First in a new fantasy series from the author of the Novels of the Half-Light City.Entangled in a court ruled by tradition and intrigue, a young witch must come to terms with newfound power and desire—and a choice between loyalty and survival.…
The royal witches of Anglion have bowed to tradition for centuries. If a woman of royal blood manifests powers, she is immediately bound by rites of marriage. She will serve her lord by practicing the tamer magics of the earth—ensuring good harvests and predicting the weather. Any magic more dangerous is forbidden.
Lady Sophia Kendall, thirty-second in line to the throne, is only days away from finding out if she will be blessed—or perhaps cursed—with magic. When a vicious attack by Anglion’s ancient enemies leaves the kingdom in chaos, Sophia is forced to flee the court. Her protector by happenstance is Lieutenant Cameron Mackenzie, a member of the royal guard, raised all his life to be fiercely loyal to the Crown.
Then Sophia’s powers manifest stronger than she ever imagined they would, and Cameron and she are inextricably linked in the process. As a witch unbound by marriage rites, Sophia is not only a threat to the established order of her country, but is also a weapon for those who seek to destroy it. Faced with old secrets and new truths, she must decide if she will fight for her country or succumb to the delicious temptation of power.
I received a copy of this book in exchange for an honest review. Thanks Netgalley and Berkely Books!
In all actuality, the book came to my house the same day they approved me for this, so I read my own paperback. Thanks all the same, though.
What I would have liked to see in this book is more magic, less sex and drama. Okay first off let me say how surprised I was by the amount of thoughts about sex in the book. I’m slowly transitioning into reading New Adult books too (although it’s just romance?? With college students? Like wot lol) but I was just not prepared at a sex scene in the first 40 pages of the book.
The plot: was soooo slow. I was really caught up in it in the beginning when the court gets attacked. Because running away, going on an adventure, all that stuff? Totally in my zone, man! But right away we are whisked back to court life, where a non-existent court intrigue takes place. Like, nothing happens. After finishing the book in one sitting, I just put it down, sat on my bed, and thought about what major events happened. What came up: nothing. I could give you a summary of what happened in two paragraphs and you’d be able to understand the next book.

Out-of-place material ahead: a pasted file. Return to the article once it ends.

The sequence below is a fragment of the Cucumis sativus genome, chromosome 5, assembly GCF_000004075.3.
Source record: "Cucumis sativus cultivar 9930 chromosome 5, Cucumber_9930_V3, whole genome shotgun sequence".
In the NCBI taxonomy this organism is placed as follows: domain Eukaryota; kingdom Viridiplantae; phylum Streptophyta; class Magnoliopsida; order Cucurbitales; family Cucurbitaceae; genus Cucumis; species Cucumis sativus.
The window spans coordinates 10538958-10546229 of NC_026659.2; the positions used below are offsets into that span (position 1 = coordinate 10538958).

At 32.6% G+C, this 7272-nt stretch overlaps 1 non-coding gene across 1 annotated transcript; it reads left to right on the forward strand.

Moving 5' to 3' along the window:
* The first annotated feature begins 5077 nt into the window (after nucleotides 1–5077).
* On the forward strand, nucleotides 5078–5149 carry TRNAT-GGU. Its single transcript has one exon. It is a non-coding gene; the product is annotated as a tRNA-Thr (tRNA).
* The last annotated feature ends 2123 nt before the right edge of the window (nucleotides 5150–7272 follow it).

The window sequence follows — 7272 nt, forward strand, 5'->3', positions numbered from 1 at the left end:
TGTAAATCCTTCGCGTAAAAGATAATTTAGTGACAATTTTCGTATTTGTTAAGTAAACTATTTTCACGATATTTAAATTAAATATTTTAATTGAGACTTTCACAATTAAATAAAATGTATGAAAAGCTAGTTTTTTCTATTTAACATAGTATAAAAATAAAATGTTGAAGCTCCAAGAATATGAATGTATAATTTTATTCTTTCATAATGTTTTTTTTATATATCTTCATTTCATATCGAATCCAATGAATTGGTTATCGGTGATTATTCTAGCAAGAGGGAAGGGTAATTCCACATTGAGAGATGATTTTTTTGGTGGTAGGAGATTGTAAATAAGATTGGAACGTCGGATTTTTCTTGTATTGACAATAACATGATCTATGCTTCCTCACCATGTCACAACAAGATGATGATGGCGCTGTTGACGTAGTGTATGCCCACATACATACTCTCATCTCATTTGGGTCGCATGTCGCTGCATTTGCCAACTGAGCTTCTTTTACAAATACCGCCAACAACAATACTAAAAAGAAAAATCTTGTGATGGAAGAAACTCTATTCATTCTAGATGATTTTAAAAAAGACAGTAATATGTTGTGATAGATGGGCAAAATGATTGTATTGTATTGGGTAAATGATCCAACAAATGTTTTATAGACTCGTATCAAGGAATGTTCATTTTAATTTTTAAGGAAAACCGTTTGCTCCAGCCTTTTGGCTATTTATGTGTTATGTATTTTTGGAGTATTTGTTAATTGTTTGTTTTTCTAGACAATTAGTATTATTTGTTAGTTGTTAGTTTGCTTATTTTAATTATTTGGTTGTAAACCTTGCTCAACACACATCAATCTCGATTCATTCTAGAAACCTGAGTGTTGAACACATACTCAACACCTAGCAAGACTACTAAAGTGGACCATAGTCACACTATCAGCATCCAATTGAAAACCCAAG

The characters: were alright, but could have been better. I mean, I certainly never connected with any of them. The main character Sophia is supposed to be really powerful. Emphasis on the “supposed to” because although we have a lot of telling, there’s not enough showing to even that out. I literally read her trying to do magic like TWICE in the book – near the end, too!
The love interest, Cameron, is pretty decent, but not note-worthy. When they make a mistake in the beginning of the book, he tries to save Sophia by taking the blame and vice versa. I feel like the attraction with Sophia was immediately brought upon after she manifested witch powers. A little forced, if anything. But I went along with it because their romance is not cringe-worthy to read, and not much unnecessary angst goes long.
The world: is equal parts disappointing and intriguing. Intriguing because we have different types of magic: blood, earth, air, and water, which is supposed to be evil because it summons demons. I like this part. Hell, I like anything magic-related in general. What can I say? Small town girl with big dreams. So you got me on that. But then we bring up the witches, and how utterly inferior they are to men. Sophia has to rise above that and manifest her powers even though the only powers women are supposed to have is with earth magic. That’s where the world is a little disappointing, because you have to be a virgin to bind yourself to the goddess (wtf), a virgin when you bind yourself to your husband (wtf), and if you’re not then goddess save you.
Sophia, screw learning your “powerful” magic! Start a freaking feminist movement in that kingdom! I’m sure they’d profit more from that, anyway.
The writing: was pretty enjoyable for a fantasy novel. It was descriptive enough for me to have no problem envisioning the world, and the characters in it. However, I still feel as if the romance was a little forced.
Overall: I’m giving this the rating I’m giving because while it was not bad to read (if only a little exasperating), it wasn’t something I’d shove into my friends’ face. I do like where the book is heading, as we’re being given glimpses of a world outside of the court, where the characters have been stuck at almost the entire book. Hopefully book 2 will get some of that magic stuff going!